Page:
In recruitment we called this the search for the "superhero employee". An employee that's expected to, like superman, to "swoop in" to put out all the fires and emergencies produced by poor systems and management.   

We live in an age where the employer typically has more power than the one being employed.  Employees typically do not call other businesses for character references on a potential employer,  as is nearly always done on potential employees. Maybe this has to change.

We have to recognize that we may also become one of those bad employers in our businesses.       

I've met people who've burnt out in a small business settings. Believe me, a small business environment is often the ideal place to cultivate employee burnout (or even owner burnout).

The sad reality seems to be that it is often the best, most motivated employees, who eventually burns out. I have often heard business owners recount how they were harmed by employees, but I am hoping to show that it goes both ways.

Inherent to a new businesses, you'll often find lacking business systems and inexperienced management. Clearly not a well ordered business environment - an environment which is not always good to the people working their.         

So why I am telling you this? Why I am I speaking in such a negative tone?

I am doing this to remind you that it is a privilege to live in a country that makes small business and entrepreneurship possible. It's a privilege to be a business owner. With such a privilege comes very real responsibilities.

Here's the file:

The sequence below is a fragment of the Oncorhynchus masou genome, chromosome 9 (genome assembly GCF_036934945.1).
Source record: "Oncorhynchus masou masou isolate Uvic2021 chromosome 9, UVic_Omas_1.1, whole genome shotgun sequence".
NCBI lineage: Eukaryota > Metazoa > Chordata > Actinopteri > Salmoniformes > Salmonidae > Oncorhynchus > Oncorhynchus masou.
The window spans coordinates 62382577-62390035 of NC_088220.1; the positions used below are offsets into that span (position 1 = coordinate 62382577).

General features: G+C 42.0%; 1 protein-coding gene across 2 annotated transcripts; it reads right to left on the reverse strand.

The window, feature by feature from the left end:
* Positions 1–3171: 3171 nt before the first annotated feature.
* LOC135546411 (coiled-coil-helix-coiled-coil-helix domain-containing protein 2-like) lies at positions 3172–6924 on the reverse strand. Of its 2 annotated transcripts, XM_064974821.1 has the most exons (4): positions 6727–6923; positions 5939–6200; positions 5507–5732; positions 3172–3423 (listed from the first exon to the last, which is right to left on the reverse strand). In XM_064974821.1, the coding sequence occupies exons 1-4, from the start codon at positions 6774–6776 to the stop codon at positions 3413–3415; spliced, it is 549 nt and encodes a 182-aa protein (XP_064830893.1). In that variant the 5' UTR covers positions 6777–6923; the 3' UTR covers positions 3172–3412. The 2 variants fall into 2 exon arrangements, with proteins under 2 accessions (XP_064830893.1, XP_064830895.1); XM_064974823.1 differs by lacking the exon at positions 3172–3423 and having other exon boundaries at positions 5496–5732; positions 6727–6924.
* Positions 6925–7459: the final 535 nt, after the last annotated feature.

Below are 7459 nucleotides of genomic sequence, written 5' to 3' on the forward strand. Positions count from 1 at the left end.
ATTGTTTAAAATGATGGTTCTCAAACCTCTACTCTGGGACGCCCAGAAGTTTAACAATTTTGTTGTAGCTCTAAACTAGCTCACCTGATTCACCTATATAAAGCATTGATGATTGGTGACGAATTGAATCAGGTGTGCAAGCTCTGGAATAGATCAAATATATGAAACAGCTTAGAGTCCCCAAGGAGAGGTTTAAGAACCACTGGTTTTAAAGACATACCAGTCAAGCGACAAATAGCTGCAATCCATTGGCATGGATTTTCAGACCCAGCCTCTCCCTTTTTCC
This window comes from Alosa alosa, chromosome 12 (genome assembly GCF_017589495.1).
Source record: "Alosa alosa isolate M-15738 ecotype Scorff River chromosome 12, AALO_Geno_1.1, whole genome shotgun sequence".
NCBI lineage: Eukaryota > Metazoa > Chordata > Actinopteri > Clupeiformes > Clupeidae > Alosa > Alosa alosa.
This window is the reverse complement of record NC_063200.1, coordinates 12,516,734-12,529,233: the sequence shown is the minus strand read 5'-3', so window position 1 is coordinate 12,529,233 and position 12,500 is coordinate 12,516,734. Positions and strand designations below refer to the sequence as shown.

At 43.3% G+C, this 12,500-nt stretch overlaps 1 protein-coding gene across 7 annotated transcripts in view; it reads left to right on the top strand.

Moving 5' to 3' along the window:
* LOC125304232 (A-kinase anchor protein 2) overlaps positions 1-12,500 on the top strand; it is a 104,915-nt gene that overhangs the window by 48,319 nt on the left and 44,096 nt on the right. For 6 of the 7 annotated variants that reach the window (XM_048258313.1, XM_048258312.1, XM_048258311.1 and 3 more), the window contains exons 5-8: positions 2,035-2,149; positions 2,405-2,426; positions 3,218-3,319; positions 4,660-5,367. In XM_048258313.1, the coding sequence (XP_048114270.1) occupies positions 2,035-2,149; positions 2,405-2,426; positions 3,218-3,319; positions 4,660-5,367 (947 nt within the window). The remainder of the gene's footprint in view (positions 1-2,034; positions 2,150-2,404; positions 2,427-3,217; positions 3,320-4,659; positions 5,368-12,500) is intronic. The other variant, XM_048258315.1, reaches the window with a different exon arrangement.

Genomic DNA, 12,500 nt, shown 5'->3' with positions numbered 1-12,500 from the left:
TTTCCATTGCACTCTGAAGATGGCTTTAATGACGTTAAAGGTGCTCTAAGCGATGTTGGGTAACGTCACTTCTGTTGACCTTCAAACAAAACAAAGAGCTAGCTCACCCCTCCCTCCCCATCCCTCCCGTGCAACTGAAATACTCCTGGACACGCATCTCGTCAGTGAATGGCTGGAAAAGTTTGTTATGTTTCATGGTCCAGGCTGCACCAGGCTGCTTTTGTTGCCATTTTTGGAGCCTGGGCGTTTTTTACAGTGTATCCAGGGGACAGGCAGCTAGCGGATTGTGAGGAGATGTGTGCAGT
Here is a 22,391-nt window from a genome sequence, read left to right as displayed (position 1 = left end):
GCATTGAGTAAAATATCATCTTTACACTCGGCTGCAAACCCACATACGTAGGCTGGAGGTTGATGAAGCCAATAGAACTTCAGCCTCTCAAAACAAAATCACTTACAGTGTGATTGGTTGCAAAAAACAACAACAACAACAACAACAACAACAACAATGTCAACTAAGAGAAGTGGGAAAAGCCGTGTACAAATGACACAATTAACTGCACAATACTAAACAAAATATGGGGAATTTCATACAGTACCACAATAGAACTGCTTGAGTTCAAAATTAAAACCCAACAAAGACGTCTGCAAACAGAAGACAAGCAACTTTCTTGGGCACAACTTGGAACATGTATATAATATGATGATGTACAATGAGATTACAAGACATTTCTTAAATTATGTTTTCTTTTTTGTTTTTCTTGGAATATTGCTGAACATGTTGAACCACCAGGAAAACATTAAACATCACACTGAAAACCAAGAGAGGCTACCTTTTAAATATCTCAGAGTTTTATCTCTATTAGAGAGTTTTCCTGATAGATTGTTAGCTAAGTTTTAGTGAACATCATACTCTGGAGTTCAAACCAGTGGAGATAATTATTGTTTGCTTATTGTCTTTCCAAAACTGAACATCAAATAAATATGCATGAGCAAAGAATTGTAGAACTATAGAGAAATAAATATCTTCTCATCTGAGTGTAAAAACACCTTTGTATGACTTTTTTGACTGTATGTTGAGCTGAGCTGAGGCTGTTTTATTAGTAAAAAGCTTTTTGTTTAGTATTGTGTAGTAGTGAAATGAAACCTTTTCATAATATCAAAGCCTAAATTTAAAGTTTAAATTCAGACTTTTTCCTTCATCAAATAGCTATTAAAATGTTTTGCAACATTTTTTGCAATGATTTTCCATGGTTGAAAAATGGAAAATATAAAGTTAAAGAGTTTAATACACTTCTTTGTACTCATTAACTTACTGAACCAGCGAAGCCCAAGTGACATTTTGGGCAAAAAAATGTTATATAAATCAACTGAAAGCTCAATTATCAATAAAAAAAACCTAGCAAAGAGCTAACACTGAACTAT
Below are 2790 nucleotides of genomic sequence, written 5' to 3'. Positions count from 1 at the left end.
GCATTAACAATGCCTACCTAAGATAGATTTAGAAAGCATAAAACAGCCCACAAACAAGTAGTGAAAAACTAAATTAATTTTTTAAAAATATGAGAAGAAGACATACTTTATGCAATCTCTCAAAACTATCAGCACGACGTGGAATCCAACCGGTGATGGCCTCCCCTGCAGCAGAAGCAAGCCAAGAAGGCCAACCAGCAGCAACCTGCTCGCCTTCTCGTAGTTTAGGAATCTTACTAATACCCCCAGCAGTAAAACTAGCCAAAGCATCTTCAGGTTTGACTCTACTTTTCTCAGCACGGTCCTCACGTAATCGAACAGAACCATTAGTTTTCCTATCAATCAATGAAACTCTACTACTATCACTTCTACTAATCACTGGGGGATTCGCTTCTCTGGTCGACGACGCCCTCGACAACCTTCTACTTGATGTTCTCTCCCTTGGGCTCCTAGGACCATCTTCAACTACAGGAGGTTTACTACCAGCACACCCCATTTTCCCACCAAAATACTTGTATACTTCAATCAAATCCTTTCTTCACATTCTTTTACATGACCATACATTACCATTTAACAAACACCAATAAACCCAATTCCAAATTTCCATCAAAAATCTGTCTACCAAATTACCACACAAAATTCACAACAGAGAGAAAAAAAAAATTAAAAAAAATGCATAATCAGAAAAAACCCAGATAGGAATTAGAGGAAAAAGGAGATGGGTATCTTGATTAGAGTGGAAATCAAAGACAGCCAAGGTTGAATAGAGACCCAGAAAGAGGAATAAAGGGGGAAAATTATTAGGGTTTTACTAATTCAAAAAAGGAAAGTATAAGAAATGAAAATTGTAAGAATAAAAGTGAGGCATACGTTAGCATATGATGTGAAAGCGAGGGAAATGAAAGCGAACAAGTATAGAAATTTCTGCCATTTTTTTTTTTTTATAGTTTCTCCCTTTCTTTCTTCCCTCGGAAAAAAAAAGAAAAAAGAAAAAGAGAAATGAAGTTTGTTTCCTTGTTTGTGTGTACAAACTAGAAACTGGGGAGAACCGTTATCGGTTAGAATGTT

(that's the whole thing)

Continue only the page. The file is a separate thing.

It also because I want to remind you that we are ultimately  responsible for our businesses. And we are responsible to act in the best interest of our stakeholders; our investors, our employees, our families, and ourselves (last but not least).       
Remember, we're responsible to control our business's environments. Were responsible for our products, services, and for what happens in our companies.

Micheal Gerber tells us, in his highly insightful book, the Emyth Revisted, that as business owners, we have to develop a 'game' our staff (and investors) wants to play with us.

We have to develop a game that inspires employees to new heights, a game of learning, a game they would be proud to participate in. A game that properly rewards and empowers  performance. A game that energizes and motivates. A game that does not cause harm to those coming in contact with it.  

Fortunately, Imminent Entrepreneur, you can set the stage, you can write the rules of the game in your business, you control the game.  So why not develop the best, most inspiring game for your people to follow? Why not think of creative ways to empower your staff to succeed? Why not build a business that adds real value to the lives of people, instead of one seeks ways to rob their lives of life?

Don't be ignorant of Karma, the sowing and reaping thing. To get, we have to give. To succeed ourselves, we have to empower others to succeed.  To be empowered, we have to empower others.    Please don't leave the development of the 'game' up to chance.

Yours sincerely,

Your Friend in Business.